Thursday 23 October 2014

Brendan O'Connor: A wonderful day in West Cork

Published 17/08/2014 | 00:00

Tranquil: Sherkin in Cork - 'Maybe it's a West Cork thing, the love of the road, the feeling of being home there'.

'Maybe it's a West Cork thing - the love of the road, the bringing of the food, the feeling of being home there. Clearly I didn't lick any of it off the ground.'

Magic always happens when you least expect it. I was coming off Sherkin island after a blissful couple of days of sun and sea and smallies. I wanted to call in and see my mother for a while, so I was getting the early ferry.

But we forgot it was the Sunday timetable so we were an hour early. Damn it, I thought, I could have gone for a swim. And then I realised I was on a pier with a slipway, and I had my luggage with me. So I got into my togs and splashed around a bit off the pier.

I had just got my clothes on again when all the other people waiting for the ferry rushed towards one side of the pier. It was a dolphin. Right in by the pier, curling up out of the water now and then and whacking the water with his tail every time he went back under. Like he wanted to play. Or maybe he was in distress. I grabbed the older one and we went over. The dolphin came right up to the pier and swam in underneath the few moored boats. You could see him gliding along under the water. It was only afterwards that we would find out he was in fact a rogue aggressive dolphin who had been terrorising the area, but let's not let that ruin the spell for now.

Before I hit the road we had breakfast at the Glebe House in Baltimore. For some reason everything about it was perfect, sitting there in the little courtyard. The tomatoes were the nicest I'd tasted in years so I asked the gaffer if he'd sell me a bag. He said he'd have to ask the boss, and she duly headed off and came back with a bag of every shape and size of tomatoes just picked. I added it to the courgettes and potatoes and peas I had from the father-in-law's garden, and the eggs and bread I bought in the little shop at the Glebe, and I hit the road for Cork.

The hour-and-a-half drive to Cork felt like a road trip. Maybe because I had no kids. Maybe because I was listening to an album of plaintive Americana someone had burned for me. Maybe because I was driving a borrowed old Merc and I was in no hurry anywhere. I had noticed a nice-looking food shop in Inishannon on the way down, so I stopped there as well. I was on the hunt for local honey because apparently it's like a flu jab against the allergies. He had nice-looking ham too and coleslaw like you'd make yourself, as against that awful cabbage in mayo that you get everywhere. I picked up some chocolate biscuit cake too.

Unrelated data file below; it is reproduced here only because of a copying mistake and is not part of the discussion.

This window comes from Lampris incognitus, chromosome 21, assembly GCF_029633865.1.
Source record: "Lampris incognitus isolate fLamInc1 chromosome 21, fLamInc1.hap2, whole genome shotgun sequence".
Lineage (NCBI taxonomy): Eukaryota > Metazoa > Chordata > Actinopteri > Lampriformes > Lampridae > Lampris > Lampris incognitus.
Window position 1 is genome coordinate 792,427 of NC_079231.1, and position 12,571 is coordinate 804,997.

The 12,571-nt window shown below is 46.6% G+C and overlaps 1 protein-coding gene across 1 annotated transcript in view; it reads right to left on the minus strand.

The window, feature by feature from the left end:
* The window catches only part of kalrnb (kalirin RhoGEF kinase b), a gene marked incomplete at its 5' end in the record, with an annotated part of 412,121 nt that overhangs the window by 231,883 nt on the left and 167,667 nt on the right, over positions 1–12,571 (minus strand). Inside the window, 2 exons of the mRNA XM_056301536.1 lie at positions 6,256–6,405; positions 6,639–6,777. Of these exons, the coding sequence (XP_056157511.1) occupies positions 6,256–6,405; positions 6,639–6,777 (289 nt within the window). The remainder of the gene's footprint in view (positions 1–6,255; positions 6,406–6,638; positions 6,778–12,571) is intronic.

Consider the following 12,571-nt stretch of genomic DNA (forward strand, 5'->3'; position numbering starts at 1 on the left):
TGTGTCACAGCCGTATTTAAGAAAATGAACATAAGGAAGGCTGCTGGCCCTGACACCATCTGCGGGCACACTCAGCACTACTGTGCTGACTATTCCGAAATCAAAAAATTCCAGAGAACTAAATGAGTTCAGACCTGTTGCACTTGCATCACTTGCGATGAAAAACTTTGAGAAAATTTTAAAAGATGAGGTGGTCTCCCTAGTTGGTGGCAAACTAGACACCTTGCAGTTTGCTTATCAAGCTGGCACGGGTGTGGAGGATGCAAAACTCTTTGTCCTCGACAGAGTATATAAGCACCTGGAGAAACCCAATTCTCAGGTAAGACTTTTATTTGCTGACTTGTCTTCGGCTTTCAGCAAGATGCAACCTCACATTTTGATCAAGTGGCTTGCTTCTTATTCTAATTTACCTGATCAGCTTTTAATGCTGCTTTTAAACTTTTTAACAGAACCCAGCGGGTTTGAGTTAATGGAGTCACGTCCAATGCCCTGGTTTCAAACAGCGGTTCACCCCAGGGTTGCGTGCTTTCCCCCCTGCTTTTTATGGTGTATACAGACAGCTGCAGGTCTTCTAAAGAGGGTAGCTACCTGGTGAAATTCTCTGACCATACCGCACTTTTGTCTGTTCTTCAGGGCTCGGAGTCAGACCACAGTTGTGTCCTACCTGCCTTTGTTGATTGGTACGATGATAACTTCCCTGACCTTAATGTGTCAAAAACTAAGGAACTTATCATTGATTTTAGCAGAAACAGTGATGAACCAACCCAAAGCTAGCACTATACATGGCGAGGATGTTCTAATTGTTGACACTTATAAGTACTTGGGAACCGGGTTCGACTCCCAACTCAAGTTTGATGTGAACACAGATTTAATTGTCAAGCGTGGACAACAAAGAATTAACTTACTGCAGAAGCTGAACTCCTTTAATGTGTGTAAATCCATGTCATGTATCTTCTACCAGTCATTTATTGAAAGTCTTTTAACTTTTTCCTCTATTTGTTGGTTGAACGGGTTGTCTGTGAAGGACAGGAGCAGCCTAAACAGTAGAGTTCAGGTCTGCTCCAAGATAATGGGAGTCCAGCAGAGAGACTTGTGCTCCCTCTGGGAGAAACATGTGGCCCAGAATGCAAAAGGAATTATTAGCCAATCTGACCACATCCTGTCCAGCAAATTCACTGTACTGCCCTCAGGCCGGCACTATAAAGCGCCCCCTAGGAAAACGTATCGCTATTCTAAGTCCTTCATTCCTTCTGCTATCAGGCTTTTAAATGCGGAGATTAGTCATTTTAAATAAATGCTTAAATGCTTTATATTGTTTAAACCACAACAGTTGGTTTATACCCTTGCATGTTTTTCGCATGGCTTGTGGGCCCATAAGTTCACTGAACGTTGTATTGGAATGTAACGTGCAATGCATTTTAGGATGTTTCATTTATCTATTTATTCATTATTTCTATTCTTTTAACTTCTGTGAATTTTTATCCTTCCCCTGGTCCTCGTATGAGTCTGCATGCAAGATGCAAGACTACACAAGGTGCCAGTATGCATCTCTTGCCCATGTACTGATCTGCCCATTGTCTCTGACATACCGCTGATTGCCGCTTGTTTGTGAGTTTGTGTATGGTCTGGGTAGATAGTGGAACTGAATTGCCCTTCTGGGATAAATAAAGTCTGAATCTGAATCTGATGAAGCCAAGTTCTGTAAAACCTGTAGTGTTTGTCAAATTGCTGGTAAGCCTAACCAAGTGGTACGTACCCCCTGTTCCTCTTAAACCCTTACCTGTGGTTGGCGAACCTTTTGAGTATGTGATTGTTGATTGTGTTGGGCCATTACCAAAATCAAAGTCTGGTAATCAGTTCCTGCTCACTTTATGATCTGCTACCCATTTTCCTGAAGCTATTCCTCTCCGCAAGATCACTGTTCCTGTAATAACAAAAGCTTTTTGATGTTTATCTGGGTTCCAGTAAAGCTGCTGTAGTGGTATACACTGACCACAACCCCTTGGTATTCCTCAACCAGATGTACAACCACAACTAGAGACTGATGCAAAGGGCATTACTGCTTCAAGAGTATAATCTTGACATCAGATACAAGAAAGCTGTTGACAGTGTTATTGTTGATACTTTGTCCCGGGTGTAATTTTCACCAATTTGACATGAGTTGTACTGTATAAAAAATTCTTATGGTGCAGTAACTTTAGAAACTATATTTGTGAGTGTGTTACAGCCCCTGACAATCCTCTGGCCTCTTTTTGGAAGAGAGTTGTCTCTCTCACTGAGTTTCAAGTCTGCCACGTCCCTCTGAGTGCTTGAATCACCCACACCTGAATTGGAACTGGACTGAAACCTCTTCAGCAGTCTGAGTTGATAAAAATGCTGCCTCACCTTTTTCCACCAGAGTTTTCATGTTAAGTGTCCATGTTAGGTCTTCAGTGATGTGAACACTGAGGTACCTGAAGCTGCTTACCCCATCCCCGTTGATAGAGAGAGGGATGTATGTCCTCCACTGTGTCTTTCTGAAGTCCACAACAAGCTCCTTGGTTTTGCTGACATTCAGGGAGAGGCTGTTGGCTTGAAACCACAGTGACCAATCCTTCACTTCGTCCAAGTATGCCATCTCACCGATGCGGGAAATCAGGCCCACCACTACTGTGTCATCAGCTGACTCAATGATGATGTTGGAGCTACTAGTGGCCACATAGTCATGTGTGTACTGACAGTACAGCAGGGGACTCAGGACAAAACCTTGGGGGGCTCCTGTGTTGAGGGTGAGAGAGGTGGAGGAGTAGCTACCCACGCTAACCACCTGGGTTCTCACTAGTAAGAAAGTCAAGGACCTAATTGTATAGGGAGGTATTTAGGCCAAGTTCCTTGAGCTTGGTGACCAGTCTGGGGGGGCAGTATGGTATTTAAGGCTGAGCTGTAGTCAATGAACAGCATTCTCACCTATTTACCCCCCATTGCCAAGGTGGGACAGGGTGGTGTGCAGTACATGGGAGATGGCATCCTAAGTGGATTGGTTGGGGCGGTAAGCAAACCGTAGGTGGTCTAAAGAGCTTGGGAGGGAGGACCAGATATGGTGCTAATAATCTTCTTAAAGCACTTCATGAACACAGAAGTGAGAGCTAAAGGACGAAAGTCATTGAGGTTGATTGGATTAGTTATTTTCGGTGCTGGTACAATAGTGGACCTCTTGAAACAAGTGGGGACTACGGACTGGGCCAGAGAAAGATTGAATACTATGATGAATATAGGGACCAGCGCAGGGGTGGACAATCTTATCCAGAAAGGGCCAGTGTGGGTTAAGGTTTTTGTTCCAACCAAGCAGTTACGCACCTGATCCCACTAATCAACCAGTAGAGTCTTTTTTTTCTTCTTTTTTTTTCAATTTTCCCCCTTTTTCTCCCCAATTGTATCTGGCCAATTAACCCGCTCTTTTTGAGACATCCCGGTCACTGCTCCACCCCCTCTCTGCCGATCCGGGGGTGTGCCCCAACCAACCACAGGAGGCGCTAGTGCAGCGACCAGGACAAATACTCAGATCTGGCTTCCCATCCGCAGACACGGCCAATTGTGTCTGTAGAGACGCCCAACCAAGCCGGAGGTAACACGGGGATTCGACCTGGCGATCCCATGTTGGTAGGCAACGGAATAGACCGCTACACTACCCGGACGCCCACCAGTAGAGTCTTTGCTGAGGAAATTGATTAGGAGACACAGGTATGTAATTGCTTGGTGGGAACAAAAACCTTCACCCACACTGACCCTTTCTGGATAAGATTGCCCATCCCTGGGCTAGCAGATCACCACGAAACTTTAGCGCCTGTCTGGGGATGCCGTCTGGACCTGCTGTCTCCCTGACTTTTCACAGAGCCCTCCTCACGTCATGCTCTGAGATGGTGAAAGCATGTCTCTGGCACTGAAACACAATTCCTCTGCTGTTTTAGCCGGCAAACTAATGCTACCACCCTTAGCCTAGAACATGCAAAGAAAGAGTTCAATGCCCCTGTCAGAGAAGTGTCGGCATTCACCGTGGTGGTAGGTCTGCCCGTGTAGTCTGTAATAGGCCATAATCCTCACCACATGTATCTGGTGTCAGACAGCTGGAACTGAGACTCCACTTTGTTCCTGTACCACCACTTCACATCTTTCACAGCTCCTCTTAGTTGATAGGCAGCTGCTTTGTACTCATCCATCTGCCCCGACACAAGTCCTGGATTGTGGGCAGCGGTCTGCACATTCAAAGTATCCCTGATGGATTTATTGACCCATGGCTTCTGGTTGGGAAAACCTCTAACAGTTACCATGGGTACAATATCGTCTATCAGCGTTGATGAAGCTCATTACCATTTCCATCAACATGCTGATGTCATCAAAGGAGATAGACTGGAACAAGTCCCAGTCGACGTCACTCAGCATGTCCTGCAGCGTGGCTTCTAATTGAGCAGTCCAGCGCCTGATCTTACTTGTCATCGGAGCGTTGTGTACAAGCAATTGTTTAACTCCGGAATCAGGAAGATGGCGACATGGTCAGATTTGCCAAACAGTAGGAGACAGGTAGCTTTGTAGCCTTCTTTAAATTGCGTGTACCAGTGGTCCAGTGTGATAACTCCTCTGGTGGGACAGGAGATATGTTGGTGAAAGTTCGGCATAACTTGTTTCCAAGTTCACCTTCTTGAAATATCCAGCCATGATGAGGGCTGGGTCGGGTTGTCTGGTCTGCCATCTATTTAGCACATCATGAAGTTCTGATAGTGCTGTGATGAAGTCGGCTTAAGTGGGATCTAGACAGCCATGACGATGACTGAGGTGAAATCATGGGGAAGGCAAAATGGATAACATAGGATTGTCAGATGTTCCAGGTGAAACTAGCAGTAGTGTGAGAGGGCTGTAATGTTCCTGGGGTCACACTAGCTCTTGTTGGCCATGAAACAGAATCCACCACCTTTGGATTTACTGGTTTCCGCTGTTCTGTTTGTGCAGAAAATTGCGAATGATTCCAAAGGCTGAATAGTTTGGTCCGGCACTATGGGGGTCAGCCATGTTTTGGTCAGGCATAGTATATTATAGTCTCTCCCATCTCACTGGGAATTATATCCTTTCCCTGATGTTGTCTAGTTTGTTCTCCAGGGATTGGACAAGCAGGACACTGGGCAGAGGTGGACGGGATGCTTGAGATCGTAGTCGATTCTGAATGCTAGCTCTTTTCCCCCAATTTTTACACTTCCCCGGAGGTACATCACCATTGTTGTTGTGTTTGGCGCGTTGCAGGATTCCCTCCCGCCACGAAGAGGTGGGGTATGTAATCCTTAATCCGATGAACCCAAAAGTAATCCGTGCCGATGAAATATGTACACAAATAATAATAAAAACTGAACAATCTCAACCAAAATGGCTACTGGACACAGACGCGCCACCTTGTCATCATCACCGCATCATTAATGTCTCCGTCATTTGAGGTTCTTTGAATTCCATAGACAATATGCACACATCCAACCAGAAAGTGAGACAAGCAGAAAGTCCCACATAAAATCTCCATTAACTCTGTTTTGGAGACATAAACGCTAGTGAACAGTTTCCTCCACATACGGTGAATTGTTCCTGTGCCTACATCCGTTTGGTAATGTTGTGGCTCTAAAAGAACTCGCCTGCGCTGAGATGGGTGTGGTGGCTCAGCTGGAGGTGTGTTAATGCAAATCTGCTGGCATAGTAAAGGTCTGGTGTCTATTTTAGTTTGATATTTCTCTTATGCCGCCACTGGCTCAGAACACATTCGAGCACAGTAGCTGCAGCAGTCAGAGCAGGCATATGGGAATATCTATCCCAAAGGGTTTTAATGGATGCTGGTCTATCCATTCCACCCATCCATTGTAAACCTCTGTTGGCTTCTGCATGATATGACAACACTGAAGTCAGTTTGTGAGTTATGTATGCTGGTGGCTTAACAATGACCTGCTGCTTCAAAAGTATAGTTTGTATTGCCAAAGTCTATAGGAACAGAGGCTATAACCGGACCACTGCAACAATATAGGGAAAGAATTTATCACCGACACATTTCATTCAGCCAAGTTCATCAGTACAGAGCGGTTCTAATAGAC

And on to the mother's house where it was just me, her and Dad, on the eve of the deluge of family arriving from America and whatnot. We were supposed to head out for a bit of lunch but she took one look at the heart-attack white bread I'd bought and said we weren't going anywhere.

So we sat there marvelling over tomatoes that smelt and tasted like tomatoes, and ham that actually had flavour, and coleslaw with onion in it like my mother taught me to make. And my father said he hadn't tasted tomatoes like it in years. And my mother said it was the best meal she'd ever had. And she made me make a few sandwiches for the road. And off I went, changing CDs at will in the old fashioned but gorgeous-sounding system in the old borrowed Merc.

And somehow, it was all magical, like a lost day, like a whole holiday. A day that was meant to be a day in transition, a day that was meant to be a journey to get through before getting to my destination became the point in itself. Somehow, I was entirely present for the whole day, just taking each moment at a time and enjoying being connected to myself and to the world around me. And a bit of quality time with the folks without my children or their children to interrupt us. The two of them all to myself.

My mother told me later that her 
mother always loved when one of her lads came home to Glengarriff to visit on his own. And I remembered then the uncles would never arrive anywhere without a bit of nice ham or bread or something, things we now buy in artisan shops. The uncles were often on the road too. Maybe it's a West Cork thing - the love of the road, the bringing of the food, the feeling of being home there. Clearly I didn't lick any of it off the ground. "So we beat on, boats against the current, borne back ceaselessly into the past."

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